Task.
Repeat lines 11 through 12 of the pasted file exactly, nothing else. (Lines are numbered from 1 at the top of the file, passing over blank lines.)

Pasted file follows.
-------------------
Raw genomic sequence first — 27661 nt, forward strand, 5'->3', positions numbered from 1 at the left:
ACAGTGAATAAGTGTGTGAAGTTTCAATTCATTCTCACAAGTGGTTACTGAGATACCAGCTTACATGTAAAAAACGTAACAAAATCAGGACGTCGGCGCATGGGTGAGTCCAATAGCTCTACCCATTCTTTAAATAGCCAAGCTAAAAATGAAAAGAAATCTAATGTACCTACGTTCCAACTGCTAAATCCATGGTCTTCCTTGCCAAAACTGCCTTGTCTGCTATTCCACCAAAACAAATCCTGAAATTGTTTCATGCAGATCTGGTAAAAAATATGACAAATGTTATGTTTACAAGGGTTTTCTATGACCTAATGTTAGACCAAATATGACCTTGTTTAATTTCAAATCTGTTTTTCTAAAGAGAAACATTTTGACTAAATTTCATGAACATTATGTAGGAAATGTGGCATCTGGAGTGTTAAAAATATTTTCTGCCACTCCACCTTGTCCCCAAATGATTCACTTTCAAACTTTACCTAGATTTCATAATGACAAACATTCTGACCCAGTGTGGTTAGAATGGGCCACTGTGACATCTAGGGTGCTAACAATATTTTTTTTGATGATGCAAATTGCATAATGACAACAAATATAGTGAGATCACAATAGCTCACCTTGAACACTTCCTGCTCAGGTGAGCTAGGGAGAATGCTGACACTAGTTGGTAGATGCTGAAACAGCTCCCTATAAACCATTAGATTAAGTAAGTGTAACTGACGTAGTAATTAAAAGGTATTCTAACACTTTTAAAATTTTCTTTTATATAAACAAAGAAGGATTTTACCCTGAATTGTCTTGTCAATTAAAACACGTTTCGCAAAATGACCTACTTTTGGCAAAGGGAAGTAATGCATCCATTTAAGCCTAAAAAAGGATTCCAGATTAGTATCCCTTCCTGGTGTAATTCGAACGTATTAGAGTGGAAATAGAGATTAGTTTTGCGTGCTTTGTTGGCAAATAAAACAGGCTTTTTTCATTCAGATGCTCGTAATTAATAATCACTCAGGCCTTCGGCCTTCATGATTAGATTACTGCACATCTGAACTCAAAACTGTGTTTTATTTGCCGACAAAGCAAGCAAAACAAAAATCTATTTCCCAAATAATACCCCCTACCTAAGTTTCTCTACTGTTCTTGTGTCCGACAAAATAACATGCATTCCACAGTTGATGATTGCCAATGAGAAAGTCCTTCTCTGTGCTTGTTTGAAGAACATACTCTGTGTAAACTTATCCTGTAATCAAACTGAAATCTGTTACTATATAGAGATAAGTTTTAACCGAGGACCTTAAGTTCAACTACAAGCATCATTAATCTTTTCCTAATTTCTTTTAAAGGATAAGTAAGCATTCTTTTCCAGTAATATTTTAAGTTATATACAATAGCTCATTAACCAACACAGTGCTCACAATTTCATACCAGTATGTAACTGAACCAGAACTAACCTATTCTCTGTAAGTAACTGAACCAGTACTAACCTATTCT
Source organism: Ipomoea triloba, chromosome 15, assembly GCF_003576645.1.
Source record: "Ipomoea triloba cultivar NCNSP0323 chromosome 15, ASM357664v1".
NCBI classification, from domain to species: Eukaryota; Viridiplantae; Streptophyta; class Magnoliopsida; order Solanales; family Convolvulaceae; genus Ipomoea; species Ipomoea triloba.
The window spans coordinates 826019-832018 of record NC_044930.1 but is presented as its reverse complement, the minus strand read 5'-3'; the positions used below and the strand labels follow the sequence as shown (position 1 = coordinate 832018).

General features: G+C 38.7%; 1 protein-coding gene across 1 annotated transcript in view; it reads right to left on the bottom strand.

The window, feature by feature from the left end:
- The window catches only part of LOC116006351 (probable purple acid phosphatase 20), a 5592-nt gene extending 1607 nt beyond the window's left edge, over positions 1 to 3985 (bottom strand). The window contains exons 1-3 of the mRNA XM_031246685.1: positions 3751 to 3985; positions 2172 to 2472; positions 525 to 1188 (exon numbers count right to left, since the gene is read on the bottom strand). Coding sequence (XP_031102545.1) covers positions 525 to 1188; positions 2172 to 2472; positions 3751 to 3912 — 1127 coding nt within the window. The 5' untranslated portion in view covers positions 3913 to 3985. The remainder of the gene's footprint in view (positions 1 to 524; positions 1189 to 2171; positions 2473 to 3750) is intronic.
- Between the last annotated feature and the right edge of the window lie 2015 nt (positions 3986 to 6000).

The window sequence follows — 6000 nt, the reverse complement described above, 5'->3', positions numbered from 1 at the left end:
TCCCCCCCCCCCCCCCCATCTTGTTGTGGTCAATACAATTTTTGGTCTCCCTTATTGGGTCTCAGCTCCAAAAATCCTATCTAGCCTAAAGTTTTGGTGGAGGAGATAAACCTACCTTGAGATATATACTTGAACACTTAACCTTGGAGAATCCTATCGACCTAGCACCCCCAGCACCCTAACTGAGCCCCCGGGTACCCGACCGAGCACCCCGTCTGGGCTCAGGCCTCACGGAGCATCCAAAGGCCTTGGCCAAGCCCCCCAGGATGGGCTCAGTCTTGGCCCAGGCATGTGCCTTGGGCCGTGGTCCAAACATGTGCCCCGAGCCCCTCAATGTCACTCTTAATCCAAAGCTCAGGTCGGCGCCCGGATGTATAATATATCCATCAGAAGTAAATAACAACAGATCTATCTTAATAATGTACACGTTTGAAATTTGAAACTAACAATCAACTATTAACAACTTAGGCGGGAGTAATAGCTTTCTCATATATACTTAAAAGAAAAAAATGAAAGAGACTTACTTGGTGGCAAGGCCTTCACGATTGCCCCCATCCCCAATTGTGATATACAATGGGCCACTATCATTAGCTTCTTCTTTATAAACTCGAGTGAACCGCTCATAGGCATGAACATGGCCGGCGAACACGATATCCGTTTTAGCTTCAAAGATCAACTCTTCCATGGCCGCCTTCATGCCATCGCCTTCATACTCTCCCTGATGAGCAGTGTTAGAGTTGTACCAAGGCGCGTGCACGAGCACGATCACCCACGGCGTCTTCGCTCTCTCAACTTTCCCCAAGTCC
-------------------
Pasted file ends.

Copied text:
The window sequence follows — 6000 nt, the reverse complement described above, 5'->3', positions numbered from 1 at the left end:
TCCCCCCCCCCCCCCCCATCTTGTTGTGGTCAATACAATTTTTGGTCTCCCTTATTGGGTCTCAGCTCCAAAAATCCTATCTAGCCTAAAGTTTTGGTGGAGGAGATAAACCTACCTTGAGATATATACTTGAACACTTAACCTTGGAGAATCCTATCGACCTAGCACCCCCAGCACCCTAACTGAGCCCCCGGGTACCCGACCGAGCACCCCGTCTGGGCTCAGGCCTCACGGAGCATCCAAAGGCCTTGGCCAAGCCCCCCAGGATGGGCTCAGTCTTGGCCCAGGCATGTGCCTTGGGCCGTGGTCCAAACATGTGCCCCGAGCCCCTCAATGTCACTCTTAATCCAAAGCTCAGGTCGGCGCCCGGATGTATAATATATCCATCAGAAGTAAATAACAACAGATCTATCTTAATAATGTACACGTTTGAAATTTGAAACTAACAATCAACTATTAACAACTTAGGCGGGAGTAATAGCTTTCTCATATATACTTAAAAGAAAAAAATGAAAGAGACTTACTTGGTGGCAAGGCCTTCACGATTGCCCCCATCCCCAATTGTGATATACAATGGGCCACTATCATTAGCTTCTTCTTTATAAACTCGAGTGAACCGCTCATAGGCATGAACATGGCCGGCGAACACGATATCCGTTTTAGCTTCAAAGATCAACTCTTCCATGGCCGCCTTCATGCCATCGCCTTCATACTCTCCCTGATGAGCAGTGTTAGAGTTGTACCAAGGCGCGTGCACGAGCACGATCACCCACGGCGTCTTCGCTCTCTCAACTTTCCCCAAGTCC